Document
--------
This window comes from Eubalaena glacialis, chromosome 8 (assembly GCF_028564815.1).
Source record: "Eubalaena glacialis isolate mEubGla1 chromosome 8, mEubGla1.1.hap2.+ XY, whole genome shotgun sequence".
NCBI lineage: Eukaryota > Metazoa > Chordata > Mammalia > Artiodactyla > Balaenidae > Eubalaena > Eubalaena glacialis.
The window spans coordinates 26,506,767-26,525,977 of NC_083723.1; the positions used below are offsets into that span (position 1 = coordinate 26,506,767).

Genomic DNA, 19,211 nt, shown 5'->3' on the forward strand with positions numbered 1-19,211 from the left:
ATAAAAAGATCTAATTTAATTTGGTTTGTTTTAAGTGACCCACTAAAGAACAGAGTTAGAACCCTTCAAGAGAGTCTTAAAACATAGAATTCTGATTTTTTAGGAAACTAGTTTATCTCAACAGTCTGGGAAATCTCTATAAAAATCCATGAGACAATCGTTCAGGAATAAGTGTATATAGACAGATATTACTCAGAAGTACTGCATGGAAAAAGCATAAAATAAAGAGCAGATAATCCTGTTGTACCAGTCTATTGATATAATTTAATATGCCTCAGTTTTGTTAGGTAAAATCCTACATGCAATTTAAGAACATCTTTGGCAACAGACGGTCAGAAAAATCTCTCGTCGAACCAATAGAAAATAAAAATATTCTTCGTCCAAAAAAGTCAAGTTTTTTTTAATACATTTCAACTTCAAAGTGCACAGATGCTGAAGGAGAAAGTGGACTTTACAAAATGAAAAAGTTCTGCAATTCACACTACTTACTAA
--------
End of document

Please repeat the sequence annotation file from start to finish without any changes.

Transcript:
This window comes from Eubalaena glacialis, chromosome 8 (assembly GCF_028564815.1).
Source record: "Eubalaena glacialis isolate mEubGla1 chromosome 8, mEubGla1.1.hap2.+ XY, whole genome shotgun sequence".
NCBI lineage: Eukaryota > Metazoa > Chordata > Mammalia > Artiodactyla > Balaenidae > Eubalaena > Eubalaena glacialis.
The window spans coordinates 26,506,767-26,525,977 of NC_083723.1; the positions used below are offsets into that span (position 1 = coordinate 26,506,767).

Genomic DNA, 19,211 nt, shown 5'->3' on the forward strand with positions numbered 1-19,211 from the left:
ATAAAAAGATCTAATTTAATTTGGTTTGTTTTAAGTGACCCACTAAAGAACAGAGTTAGAACCCTTCAAGAGAGTCTTAAAACATAGAATTCTGATTTTTTAGGAAACTAGTTTATCTCAACAGTCTGGGAAATCTCTATAAAAATCCATGAGACAATCGTTCAGGAATAAGTGTATATAGACAGATATTACTCAGAAGTACTGCATGGAAAAAGCATAAAATAAAGAGCAGATAATCCTGTTGTACCAGTCTATTGATATAATTTAATATGCCTCAGTTTTGTTAGGTAAAATCCTACATGCAATTTAAGAACATCTTTGGCAACAGACGGTCAGAAAAATCTCTCGTCGAACCAATAGAAAATAAAAATATTCTTCGTCCAAAAAAGTCAAGTTTTTTTTAATACATTTCAACTTCAAAGTGCACAGATGCTGAAGGAGAAAGTGGACTTTACAAAATGAAAAAGTTCTGCAATTCACACTACTTACTAA